Kaghan: The “Unseen” Rhapsody” Part-4



Path leading to Lake Dodipit.
It had taken us 4 hours to reach the hamlet. The height of the place soon started to affect our system as lack of oxygen was more than evident.  I felt butterflies in my stomach. A constant nausea lingered throughout and the head remained heavy. Lighters had already given up working and matches were the only source of making fire. We decided to stay in “mulla ki basti” for the night and head straight to the lake early next morning.

There was also a group of four friends from Lahore who had just been back from the lake with booty of four golden trout that they have managed to catch despite strict laws against fishing. I had my supper made out of dried meat that I provided to the local cook. The night turned out to be the coldest of all nights that I have encountered in my years of travelling. I had camped at a distance from the hamlet. I was first offered a blanket from the hotel owner but I declined.

​The temperatures dropped with each passing minute and a dense fog started to settle over the area. I kept fighting the cold in my sleeping bag but soon gave up and sheepishly asked for the blanket that I was offered earlier, although much to my disappointment – it barely helped. The next morning I woke up to find that the blanket was completely soaked with the moisture that has somehow managed to sneak into my tent. My breakfast was a chocolate chip cookie that I washed down with a hot cup of tea before I and mussadiq took off to our final hike to Dodipit.  I dumped most of my baggage inside the tent and carried over only the camera and the binoculars.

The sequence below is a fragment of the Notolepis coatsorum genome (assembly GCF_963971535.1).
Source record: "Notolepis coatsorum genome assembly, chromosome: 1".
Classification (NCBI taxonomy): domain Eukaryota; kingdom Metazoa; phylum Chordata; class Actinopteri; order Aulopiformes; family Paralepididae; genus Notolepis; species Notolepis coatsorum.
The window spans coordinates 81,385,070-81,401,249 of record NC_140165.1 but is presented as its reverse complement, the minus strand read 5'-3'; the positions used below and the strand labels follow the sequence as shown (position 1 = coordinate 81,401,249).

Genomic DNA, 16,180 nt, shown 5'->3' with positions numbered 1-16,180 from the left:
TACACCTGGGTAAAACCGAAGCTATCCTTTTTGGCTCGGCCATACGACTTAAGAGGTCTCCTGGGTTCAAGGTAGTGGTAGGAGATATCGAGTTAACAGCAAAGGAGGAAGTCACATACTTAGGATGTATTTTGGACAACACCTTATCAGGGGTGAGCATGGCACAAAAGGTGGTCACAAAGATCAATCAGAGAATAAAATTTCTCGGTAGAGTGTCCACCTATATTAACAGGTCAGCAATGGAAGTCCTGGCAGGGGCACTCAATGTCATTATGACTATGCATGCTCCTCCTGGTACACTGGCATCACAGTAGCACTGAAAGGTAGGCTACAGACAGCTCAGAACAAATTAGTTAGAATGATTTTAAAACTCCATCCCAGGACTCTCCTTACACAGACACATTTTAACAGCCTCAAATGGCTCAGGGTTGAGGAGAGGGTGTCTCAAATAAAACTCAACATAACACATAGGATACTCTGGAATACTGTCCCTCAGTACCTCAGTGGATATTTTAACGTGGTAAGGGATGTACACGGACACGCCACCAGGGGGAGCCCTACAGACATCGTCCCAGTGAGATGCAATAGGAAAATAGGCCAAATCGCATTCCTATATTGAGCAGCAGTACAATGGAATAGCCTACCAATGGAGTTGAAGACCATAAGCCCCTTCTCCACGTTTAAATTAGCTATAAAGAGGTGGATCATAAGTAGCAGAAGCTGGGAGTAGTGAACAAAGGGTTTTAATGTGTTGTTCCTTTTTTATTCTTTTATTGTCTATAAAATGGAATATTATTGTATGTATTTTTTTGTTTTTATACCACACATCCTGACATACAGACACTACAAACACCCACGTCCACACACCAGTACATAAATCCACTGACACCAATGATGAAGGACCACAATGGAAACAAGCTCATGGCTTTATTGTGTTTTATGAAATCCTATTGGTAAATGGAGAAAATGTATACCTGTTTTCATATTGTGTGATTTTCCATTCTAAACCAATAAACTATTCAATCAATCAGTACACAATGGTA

The frozen Lake Dodipit.
Dodipit lies at the base of a snow capped mountain and the passage to it leads through a vast valley that resembled more to a giant’s playground. Standing at some height and starring down at the valley, the grazing herds appeared like miniatures.

The valley often echoed with the hoot of the golden marmet which is found in abundance in the valley. The only source of food that it probably relied on was the trout from the Dodipit. I starred at it in envy for all the delicious food that it cherishes everyday and that too with several courses.

​We reached Dodipit in about two hours. It was like falling in love at first sight. Although it was the end of June but most of the lake was frozen and only at the discharge end there was water flowing from down below the ice. Dodipit, undoubtedly, is the most magnificent jewel in the crown of Kaghan valley. I sat there for almost an hour trying to absorb the silence all around it and engraving the invaluable sights and sounds in my memory. It was most definitely an arduous task to reach the lake but it surely was worth every step taken towards it.

……….The End………..